The Fallacy of Supplements

You are not the athlete in the commercial so why are you supplementing like them?

It’s hard to watch sports these days without getting bombarded by commercials for supplements. Gatorade insists you need their products to recover. Advocare shows ripped athletes doing incredible feats of fitness (with the aid of their product, of course). And Muscle Milk encourages you to be like Steph Curry. But you aren’t Steph Curry. You aren’t a pro athlete, or even a competitive athlete. The reality is, you’re probably just someone who likes to workout, run, lift, or ride a bike here and there.

While most of us average ‘Joes’ may need a boost from time to time, one thing most of us don’t need are supplements. The vast majority of us can and should find all of our nutrients and dietary needs in our food. Pills and potions, whether chemically or naturally produced, should be reserved for extreme situations – chronic and acute pain/sickness/injury situations where food isn’t readily available (outer space and Mt. Everest), and those who live ‘extreme’ lifestyles… like pro athletes. Those of us mortals who just need a little pre-workout boost or want to shed a few pounds just need more veggies, real protein, water, or a cup of coffee.

Chances are, none of these are doing you any good. [Photo credit: Pixabay]

You Don’t Need Supplements to Be Fit

ESPN ran an expose recently targeting Advocare and the ethics (or lack thereof) related to their business model. The piece specifically attacked the direct sales platform as a business model. Advocare and similar supplement manufacturers like Herbalife use Multi-Level Marketing (MLM) and direct sales platforms as the foundation of their distribution. ESPN was highly critical of Advocare for presenting a disingenuous message to their distributors in terms of the kind of income they will actually make. Of 517,666 Advocare distributors, only 2806 made over $10,000 annually.

But the legality or validity of the MLM business practice in the supplement industry isn’t the biggest problem; it’s the way they market their products. Take a look at the marketing for Advocare, Herbalife, or even Gatorade. They use spokespeople like Drew Brees and Steph Curry, and the imagery they use depicts competitive and elite athletes. The new national campaign for Gatorade features pro athletes recovering from their strenuous workouts, lying on their backs with Gatorade energy bars and drinks. The intended message? To be like a professional athlete, drink more Gatorade!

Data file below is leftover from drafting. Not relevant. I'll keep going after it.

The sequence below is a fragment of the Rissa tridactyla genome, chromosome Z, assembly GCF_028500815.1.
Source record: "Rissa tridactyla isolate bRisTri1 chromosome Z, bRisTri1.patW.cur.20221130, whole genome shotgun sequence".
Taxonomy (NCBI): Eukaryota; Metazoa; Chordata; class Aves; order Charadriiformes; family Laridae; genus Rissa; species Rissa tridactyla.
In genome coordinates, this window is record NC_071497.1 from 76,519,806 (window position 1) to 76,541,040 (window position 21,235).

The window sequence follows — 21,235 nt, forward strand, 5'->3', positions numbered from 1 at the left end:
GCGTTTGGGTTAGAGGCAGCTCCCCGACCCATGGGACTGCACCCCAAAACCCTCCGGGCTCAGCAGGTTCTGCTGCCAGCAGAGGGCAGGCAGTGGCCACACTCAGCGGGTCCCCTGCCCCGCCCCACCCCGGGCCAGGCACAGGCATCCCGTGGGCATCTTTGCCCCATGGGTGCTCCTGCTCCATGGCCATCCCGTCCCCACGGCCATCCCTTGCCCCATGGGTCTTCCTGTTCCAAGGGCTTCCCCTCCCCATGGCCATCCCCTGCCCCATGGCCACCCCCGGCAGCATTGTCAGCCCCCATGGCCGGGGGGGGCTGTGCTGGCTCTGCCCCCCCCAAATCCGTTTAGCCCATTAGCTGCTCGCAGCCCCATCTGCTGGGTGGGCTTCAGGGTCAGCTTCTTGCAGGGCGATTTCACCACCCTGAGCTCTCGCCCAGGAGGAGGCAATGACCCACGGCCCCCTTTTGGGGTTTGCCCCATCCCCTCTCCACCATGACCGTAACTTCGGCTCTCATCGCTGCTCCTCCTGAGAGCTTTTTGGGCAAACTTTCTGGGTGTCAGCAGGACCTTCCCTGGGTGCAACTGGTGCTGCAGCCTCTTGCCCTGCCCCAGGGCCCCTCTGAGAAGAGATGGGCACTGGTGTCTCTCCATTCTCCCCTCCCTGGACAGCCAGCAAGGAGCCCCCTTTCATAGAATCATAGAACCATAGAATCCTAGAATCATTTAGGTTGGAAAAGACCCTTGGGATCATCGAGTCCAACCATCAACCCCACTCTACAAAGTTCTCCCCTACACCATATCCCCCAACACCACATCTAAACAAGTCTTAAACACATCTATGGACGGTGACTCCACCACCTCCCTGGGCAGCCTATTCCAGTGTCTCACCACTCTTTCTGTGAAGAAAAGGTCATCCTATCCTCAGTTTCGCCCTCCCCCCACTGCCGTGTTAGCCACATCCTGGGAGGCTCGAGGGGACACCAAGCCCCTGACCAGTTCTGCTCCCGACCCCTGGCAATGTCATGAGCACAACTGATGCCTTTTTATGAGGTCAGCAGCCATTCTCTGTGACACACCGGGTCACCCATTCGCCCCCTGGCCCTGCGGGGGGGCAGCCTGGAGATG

There’s only one small problem with this equation – you aren’t anything like a professional athlete. The pros need to supplement their food because they work out continuously as part of their job. But ‘regular’ people just need real food. That’s the message we should be promoting and accepting.

You Don’t Need Supplements if You’re Fat

On the opposite end of the spectrum from supplements marketed to athletes are weight loss supplements. Companies aggressively market their products to overweight people as the easy solution to their problem. Like the marketing of performance supplements, companies selling weight loss prodcuts use ‘experts’ like doctors and fitness personalities.

Their strategy plays on our systemic societal misconception about wellness: that answers come in convenient pills and boxes. They imply that if you trade in your Oreo cookies for an Oreo-flavored energy bar or protein shake, it’s a “healthier” choice. That is ludicrous, but the supplement industry has become a multi-billion dollar giant based on exactly that type of suggestion.

Science Does Not Support Supplements

Supplements have become big business. This is despite the fact that the industry is unregulated, and their claims of athletic and health benefits are unsubstantiated. The science is damning:

“The large body of accumulated evidence … is sufficient to advise against routine supplementation… The message is simple: Most supplements do not prevent chronic disease or death, their use is not justi?ed, and they should be avoided. This message is especially true for the general population with no clear evidence of micronutrient de?ciencies, who represent most supplement users in the United States and in other countries.”

  • In his book, Do You Believe in Magic, Dr. Paul Offit concluded that “high doses of vitamins and supplements increase the risk of cancer and heart disease and cancer; for this reason, not a single national or international organization responsible for the public’s health recommends them.” Offit doesn’t condemn all supplements, specifically exempting four types: fish oil, vitamin D, folic acid, and calcium.

What You Actually Need: Hard Work and Real Food

Are all supplements bad? Certainly not. But do you, as a person who just wants to work out and lose a few pounds, need supplements? No, you don’t. Despite how their advertisements portray them, supplements are niche products designed for professional athletes in extreme conditions.

It’s dangerous to suggest and accept that supplements are some sort of cure, or intended for consumption by the masses. Given the magnitude of problems such as obesity and metabolic syndrome in our society, it’s vital to present real solutions. When supplements are deceptively marketed as those solutions, we muddy the already turbid waters of what leads to real wellness.

Instead of looking for convenient short cuts to the issues of health, performance, and weight management, we need to focus on lasting results. Those come only from hard work and real food. It’s high time for us to see through the marketers, sales people, and spokespeople. We as consumers and end users must seek out and demand real solutions and real food.

Do you even know what you’re taking?

How to Fend for Yourself in the Wild West, a.k.a. the Supplement Aisle

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